First-Come, First-Serve Funerals Ruled Unlawful
After a legal battle against what has been dubbed an unlawful ‘cab rank system for handling burials’, it has been ruled that funerals should not be offered on a first-come-first-served basis. The controversy surrounded Mary Hassell, the senior coroner for inner North London, claiming that her policy discriminated against religious groups whose beliefs demand more timely burials.
The Cab Rank System Breaches the Equality Act
Now, with the policy that was supposed to avoid prioritising the treatment of the death on the basis of any religious beliefs being ousted, those for whom burial practices must be timely in accordance with religious principles will now be given special consideration.
Lord Justice Singh, who spoke out against Hassell’s first-come, first-served policy, stated: ‘We hope that, with appropriate advice from others, including the chief coroner and perhaps after consultation with relevant bodies in the community, the defendant can draft a new policy which meets the needs of all concerned, including protection of the legal rights of all members of the community.’
Source: The Daily Mail
North London, the area in which Mary Hassell is appointed, has a ‘sizeable’ Jewish and Muslim population. Timely burials are of a huge importance for both religious groups. In light of the new ruling, Jewish and Muslim persons will no longer be subject to a first-come, first-served system.
Religious Beliefs About Quick Burials
Enforcing a burial within 24 hours of death is very important to many Jews and Muslims alike. Here is a quick guide to the principles behind these religious principles, brought to you by Perfect Funeral Plans.
Under Jewish law (Halachah), Jewish funerals are required to take place within 24 hours of death. This tradition is believed to derive from Deuteronomy, where the Jewish people are commanded to bury the dead “You shall bury him on that day”. For this reason, it is very important to many Jews that they do not have to enter a backlog and wait for days before being able to bury their loved one.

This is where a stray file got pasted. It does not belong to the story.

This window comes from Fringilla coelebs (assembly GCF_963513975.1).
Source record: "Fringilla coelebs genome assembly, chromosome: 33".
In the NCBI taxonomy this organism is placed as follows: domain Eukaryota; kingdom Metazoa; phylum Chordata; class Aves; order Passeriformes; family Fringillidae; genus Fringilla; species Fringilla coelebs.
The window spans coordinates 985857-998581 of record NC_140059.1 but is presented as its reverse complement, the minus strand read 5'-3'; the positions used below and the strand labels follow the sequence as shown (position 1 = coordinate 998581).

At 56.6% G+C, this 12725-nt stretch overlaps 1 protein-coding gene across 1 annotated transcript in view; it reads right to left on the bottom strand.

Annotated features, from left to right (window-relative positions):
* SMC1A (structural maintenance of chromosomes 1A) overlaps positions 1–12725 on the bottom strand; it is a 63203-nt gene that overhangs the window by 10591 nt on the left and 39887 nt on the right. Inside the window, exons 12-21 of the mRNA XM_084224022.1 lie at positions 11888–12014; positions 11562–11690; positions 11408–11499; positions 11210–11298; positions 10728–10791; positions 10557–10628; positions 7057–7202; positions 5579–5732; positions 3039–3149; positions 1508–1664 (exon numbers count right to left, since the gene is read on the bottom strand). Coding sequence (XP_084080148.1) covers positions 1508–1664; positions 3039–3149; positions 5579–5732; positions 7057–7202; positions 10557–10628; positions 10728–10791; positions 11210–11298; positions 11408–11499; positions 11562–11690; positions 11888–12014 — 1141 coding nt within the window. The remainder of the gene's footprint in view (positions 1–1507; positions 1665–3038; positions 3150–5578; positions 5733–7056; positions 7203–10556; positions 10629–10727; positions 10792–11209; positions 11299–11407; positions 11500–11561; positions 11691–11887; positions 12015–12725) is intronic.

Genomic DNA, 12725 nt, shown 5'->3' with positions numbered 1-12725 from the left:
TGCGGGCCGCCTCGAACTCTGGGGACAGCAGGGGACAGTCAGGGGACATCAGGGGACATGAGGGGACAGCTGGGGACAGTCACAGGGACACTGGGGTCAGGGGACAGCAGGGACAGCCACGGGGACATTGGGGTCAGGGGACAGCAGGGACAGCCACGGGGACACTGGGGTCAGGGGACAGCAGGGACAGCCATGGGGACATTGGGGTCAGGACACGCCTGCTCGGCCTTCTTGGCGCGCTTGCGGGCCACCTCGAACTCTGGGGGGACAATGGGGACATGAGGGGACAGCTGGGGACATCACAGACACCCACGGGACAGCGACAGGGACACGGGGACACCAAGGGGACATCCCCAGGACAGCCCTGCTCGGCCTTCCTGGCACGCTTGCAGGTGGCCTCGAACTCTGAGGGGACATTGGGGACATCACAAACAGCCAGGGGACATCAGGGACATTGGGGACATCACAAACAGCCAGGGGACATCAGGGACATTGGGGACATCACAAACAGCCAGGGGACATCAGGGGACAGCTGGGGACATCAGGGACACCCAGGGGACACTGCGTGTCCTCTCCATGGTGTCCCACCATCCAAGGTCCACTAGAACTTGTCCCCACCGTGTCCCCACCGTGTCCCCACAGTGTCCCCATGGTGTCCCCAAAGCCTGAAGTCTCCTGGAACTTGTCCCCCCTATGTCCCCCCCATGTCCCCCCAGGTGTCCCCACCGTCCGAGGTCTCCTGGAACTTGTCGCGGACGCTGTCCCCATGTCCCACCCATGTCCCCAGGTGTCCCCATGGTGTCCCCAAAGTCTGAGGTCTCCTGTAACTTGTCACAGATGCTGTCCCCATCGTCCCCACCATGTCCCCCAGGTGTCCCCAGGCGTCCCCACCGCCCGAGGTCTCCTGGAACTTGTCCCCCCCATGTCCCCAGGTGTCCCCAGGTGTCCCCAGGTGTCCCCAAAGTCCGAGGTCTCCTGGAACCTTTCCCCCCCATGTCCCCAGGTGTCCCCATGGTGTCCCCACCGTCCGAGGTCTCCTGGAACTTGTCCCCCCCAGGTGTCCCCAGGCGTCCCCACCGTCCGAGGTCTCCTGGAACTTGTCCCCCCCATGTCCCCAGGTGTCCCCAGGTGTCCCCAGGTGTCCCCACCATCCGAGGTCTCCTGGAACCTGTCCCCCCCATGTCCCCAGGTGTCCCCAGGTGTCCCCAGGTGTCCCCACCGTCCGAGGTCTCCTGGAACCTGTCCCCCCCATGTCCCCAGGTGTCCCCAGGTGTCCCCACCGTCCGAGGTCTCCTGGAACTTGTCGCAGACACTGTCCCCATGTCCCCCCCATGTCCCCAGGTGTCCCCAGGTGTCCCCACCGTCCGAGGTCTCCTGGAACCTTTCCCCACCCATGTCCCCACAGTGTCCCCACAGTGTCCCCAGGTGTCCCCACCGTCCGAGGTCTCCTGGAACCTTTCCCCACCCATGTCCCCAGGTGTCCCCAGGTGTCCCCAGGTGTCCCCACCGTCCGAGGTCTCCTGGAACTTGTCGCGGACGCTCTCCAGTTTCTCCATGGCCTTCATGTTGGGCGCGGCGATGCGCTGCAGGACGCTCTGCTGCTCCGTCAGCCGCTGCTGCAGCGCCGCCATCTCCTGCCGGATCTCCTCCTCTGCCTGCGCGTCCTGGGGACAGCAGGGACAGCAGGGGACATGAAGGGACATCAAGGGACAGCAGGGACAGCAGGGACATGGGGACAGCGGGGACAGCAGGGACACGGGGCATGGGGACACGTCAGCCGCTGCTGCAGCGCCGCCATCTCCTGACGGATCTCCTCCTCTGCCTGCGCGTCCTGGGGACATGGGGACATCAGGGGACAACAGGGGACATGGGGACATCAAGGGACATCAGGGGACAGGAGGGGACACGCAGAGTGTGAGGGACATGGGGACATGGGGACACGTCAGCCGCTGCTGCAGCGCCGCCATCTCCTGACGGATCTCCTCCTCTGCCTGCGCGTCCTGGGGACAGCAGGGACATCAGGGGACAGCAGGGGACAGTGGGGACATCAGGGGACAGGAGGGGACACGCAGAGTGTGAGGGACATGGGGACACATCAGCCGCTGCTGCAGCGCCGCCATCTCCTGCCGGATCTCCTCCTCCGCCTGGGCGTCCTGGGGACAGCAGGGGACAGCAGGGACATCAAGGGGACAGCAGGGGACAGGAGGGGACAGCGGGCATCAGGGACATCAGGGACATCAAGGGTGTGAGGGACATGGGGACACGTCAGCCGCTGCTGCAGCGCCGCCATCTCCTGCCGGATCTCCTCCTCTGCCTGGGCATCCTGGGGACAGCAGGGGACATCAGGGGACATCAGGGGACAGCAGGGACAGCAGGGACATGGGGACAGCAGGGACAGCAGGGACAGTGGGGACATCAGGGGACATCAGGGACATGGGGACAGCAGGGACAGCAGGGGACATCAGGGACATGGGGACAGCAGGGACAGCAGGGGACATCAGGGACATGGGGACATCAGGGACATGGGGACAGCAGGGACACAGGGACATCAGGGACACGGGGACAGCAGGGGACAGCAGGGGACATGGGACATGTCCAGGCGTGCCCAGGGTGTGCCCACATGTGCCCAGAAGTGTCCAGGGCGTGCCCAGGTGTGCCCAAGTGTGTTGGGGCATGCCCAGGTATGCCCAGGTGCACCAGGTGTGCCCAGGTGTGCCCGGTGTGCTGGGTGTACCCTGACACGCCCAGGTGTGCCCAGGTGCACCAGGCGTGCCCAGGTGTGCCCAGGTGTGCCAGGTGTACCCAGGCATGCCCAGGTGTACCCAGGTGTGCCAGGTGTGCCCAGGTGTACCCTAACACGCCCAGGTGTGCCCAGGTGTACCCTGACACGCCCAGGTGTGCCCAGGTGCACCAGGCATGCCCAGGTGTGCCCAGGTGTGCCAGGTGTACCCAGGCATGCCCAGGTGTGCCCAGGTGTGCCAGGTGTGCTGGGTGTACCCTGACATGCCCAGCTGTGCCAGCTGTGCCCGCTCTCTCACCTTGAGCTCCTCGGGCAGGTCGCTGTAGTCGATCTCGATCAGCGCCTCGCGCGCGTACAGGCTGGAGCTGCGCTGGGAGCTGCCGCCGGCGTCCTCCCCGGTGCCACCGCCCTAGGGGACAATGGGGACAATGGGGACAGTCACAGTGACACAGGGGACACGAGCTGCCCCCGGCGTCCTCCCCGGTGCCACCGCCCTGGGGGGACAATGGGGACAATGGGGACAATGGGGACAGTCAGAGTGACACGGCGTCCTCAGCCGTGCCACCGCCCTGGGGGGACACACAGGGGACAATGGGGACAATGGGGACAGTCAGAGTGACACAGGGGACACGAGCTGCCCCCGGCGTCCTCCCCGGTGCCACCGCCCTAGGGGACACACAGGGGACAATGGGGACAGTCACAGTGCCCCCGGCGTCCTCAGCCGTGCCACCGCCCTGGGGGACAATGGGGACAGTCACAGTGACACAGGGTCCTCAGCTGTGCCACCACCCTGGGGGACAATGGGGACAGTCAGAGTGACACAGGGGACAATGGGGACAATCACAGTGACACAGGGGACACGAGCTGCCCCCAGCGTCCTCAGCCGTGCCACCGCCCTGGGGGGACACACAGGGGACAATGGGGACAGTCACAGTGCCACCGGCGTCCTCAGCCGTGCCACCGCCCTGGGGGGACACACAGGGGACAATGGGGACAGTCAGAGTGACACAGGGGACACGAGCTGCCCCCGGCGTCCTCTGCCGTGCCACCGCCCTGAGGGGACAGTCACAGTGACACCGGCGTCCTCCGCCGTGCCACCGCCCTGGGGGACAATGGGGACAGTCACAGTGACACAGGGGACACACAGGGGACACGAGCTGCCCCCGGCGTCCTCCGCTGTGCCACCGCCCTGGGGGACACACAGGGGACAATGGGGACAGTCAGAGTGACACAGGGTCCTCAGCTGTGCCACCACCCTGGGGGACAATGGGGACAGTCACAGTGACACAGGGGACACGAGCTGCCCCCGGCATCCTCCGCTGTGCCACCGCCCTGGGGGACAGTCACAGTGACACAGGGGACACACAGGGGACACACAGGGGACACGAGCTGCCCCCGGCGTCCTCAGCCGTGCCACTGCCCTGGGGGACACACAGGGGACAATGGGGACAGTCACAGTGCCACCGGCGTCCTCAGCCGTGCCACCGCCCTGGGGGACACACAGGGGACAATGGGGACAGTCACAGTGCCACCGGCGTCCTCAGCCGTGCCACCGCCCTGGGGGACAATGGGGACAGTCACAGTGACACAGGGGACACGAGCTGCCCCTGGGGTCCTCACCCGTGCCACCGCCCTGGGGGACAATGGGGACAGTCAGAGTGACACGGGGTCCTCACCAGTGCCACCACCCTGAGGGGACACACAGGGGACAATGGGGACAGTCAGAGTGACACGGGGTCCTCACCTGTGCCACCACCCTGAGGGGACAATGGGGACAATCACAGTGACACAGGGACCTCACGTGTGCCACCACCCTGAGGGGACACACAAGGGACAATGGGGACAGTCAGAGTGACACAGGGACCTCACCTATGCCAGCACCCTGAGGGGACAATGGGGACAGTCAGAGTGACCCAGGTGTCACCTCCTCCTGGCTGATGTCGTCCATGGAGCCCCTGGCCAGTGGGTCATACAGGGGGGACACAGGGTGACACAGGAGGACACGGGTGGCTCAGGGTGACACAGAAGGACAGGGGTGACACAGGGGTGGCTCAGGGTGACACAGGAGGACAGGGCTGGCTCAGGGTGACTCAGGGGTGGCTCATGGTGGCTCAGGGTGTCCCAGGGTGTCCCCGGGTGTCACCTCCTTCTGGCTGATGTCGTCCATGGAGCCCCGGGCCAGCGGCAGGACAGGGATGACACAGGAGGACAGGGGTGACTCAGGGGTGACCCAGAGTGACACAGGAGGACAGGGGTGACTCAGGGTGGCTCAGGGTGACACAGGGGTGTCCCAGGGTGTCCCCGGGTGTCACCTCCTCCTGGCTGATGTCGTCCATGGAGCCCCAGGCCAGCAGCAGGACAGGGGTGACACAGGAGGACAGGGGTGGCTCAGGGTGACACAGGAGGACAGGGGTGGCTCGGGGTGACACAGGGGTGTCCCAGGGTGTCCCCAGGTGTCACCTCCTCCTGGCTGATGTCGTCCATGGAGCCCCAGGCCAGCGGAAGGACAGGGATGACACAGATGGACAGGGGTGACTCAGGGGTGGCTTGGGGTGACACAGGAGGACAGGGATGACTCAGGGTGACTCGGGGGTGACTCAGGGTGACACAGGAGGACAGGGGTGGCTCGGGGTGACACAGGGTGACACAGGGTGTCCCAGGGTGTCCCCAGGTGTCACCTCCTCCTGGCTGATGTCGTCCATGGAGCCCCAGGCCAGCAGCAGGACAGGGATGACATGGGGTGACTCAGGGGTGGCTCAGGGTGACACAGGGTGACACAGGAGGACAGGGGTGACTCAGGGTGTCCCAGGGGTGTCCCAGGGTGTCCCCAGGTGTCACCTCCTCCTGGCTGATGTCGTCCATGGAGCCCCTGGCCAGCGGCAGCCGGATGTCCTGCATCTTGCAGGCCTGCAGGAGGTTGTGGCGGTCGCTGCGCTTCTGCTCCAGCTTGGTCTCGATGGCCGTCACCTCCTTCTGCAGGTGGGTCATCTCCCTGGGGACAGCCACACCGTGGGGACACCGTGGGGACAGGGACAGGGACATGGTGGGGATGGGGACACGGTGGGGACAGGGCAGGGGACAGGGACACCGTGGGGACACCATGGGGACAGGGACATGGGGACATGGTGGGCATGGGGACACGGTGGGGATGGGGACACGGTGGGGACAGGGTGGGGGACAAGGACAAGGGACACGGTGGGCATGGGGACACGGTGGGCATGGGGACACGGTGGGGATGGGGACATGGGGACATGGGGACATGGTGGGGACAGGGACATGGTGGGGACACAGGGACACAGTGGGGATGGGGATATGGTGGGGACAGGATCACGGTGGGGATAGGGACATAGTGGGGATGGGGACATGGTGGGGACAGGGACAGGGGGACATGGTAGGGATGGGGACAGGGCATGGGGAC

According to the law of Islam (Shariah Law), the body of the deceased is to be buried as soon as possible after death. This means that the planning and preparation for the funeral begin immediately. As with Jews, the aim for Muslims is to bury the body during the first 24 hours after the time of death.
Not all practising Muslims and Jews will endeavour to hold a funeral within 24 hours of the death of a loved one. It is notable that in cases where death is sudden, this can be very difficult to do. It is important, however, that the option to be able to do this is available to those who may require a rapid burial for religious purposes.
It was argued in court that to refuse to facilitate fast burials for those who have religious requirements would be discriminatory and in direct opposition to the Human Rights Act and the Equality Act.
The Mayor of London, Sadiq Khan tweeted in support of the verdict: ‘I welcome this decision by the High Court. It is right and proper the Coroner respects the religious sensitivities of Londoners. Crucial that a plan is now drawn up as soon as possible on how this will be implemented in the Inner North London area.‘
Labour Party leader Jeremy Corbyn also vocalised his contempt against the cab rank system, and stated that the new ruling will bring “huge relief” to both Jewish and Muslim communities within his Islington constituency.